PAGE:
Cyber insurance was once seen as a bright spot for the commercial insurance industry, with lower loss ratios and higher profitability than other major areas of commercial coverage. Fast forward a few years and Fitch Ratings is reporting 2020’s direct loss ratio for standalone cyber at a staggering 73%.
Ransomware’s the main culprit. And there’s a cyber security and risk transfer chasm that requires insurers’ and the industry’s attention. A more strategic approach is needed to stem the rise of ransomware loss and damage. Here are six ways to do that:
1Infosec loss prevention and mitigation
Progress on incident actuarial data has been slow, but infosec statistics around threat and vulnerability dimensions have improved. Reports from leading vendors agree the most popular attack vectors and sources of ransomware incidents are remote desktop protocol, email phishing, spam and unpatched vulnerabilities. If insurers can incentivize basic ‘blocking and tackling’ at client companies, including business continuity practices such as restorable backup technologies, they can significantly decrease risk exposures.
2 Risk management coordination
Good security hygiene must be intertwined with meaningful security metrics. A start would be to have underwriters, brokers and infosec professionals coordinate security risk metrics with controls and outcomes. This can better align risk optics, lower information asymmetries, and scale victimology beyond the current ad hoc dynamics.
How can insurers take up risk management coordination? At end of the spectrum, simply requiring policyholders to assist in providing or verifying fundamentals and technographics would bring about more accurate cyber risk assessment. At the other, incentivizing insureds to share internal security telematics could add the missing link in cyber risk assessment and measurement.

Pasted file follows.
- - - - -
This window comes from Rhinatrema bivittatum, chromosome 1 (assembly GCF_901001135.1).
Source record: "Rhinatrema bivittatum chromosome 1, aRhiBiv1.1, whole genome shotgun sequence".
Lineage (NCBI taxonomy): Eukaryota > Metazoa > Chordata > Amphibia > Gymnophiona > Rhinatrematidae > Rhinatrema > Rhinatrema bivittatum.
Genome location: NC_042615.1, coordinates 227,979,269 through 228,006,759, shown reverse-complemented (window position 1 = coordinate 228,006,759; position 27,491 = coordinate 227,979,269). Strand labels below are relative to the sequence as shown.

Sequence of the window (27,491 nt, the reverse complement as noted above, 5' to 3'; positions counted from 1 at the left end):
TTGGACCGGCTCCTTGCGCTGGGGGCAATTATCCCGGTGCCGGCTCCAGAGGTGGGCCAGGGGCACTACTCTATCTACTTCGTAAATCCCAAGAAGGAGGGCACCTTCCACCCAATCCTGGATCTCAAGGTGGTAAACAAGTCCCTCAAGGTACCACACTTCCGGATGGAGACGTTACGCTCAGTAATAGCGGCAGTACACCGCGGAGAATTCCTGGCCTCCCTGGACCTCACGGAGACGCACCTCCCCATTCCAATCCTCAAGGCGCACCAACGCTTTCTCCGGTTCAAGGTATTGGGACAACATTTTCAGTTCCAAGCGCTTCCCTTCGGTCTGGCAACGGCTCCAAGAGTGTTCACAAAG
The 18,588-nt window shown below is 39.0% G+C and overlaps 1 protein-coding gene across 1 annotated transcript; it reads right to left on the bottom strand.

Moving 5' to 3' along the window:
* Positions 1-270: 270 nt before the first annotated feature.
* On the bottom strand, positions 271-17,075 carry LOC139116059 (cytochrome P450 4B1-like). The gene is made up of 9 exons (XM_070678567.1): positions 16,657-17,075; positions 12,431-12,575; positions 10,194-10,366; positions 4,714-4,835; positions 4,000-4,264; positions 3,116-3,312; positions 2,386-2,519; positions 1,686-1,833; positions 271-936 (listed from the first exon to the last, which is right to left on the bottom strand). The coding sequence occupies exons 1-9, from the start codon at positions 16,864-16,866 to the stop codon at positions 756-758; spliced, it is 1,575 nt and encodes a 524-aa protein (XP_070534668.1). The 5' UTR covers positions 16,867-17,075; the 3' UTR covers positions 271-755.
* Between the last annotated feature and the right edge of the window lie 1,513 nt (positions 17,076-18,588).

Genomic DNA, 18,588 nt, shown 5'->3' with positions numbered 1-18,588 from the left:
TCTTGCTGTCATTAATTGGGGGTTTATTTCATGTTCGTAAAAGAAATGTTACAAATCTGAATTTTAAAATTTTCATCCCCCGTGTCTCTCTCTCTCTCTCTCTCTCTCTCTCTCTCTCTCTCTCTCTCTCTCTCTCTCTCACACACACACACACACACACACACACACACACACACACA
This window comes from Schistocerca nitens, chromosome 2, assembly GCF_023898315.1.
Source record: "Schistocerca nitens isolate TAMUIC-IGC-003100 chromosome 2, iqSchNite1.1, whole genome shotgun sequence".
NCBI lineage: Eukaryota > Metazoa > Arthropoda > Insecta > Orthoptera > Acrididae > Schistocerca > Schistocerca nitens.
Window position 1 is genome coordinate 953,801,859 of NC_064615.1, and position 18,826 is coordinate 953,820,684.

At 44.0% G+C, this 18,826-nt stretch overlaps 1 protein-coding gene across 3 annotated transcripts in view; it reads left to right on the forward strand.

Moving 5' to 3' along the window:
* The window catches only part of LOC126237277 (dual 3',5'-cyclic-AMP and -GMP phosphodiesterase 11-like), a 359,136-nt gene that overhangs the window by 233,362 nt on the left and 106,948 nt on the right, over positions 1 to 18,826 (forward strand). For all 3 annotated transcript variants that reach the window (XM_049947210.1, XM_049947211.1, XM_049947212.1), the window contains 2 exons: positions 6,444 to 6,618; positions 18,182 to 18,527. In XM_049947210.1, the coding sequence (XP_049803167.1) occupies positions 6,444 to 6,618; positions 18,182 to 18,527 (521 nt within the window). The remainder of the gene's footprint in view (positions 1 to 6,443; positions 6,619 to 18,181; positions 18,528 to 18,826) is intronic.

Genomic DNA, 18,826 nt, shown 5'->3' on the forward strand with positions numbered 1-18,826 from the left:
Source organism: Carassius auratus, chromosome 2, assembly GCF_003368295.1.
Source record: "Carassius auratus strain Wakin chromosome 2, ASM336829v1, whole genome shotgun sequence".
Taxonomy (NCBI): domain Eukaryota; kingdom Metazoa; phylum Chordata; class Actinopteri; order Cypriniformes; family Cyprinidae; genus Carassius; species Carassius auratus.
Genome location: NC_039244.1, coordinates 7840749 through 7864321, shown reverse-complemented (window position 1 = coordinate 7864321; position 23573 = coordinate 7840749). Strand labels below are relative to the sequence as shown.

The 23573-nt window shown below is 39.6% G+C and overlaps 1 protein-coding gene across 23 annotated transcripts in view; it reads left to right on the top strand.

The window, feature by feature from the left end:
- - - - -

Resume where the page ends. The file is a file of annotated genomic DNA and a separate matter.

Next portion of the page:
3 Ransomware disclosure regulation
Since federal regulation, litigation, and laws that require reporting and disclosure of data breaches are the foundation on which data breach underwriting and coverage is anchored, it bears asking if we need a similar enforcement function to adapt to ransomware risk.
Regulatory fines, reporting requirements and breach costs have made data breach losses tangible. It’s unknown whether existing disclosure requirements will be sufficient for robust underwriting of ransomware risk. Government is uniquely situated to be a forcing function for awareness of the breadth of the problem.
4 Controls failure reporting
Standard components of digital forensics and incident response reporting include information about attack vectors and controls failure: how attackers were able to access company networks, and what technical or administrative safeguards were deficient.
Insurers documenting and sharing controls failure data would mark a significant step toward being able to quantify the end-to-end relationships between threats, security compliance and incident outcomes.
5 Data-driven predictive models
Because ransomware is a dynamic threat whose prevalence is unknown, and because it operates within interconnected target landscapes, knowledge of yesterday’s attacks can’t inform us about tomorrow’s outcomes. Foresight in cyber insurance can come through predictive models which incorporate both historical data and expert knowledge. Such predictive models can, in turn, drive more robust and reliable risk selection, pricing and risk-informed underwriting guidelines.
6 Extortion payment policy reform
Cryptocurrency is driving ransomware’s growth. Government interventions around ransomware and extortion payments stand to reason. Options range from an outright prohibition of ransomware pay-outs, to aiming to improve attribution and enforcement against bad actors. The insurance industry should consider how best to support or even lead these types of interventions.
Erin Kenneally, a former portfolio manager with the Cyber Security Division at the U.S. Department of Homeland Security, is now director of cyber risk strategy at Guidewire, a leading technology provider to the P&C insurance industry.
This article is adapted from one that appeared in the November issue of Canadian Underwriter.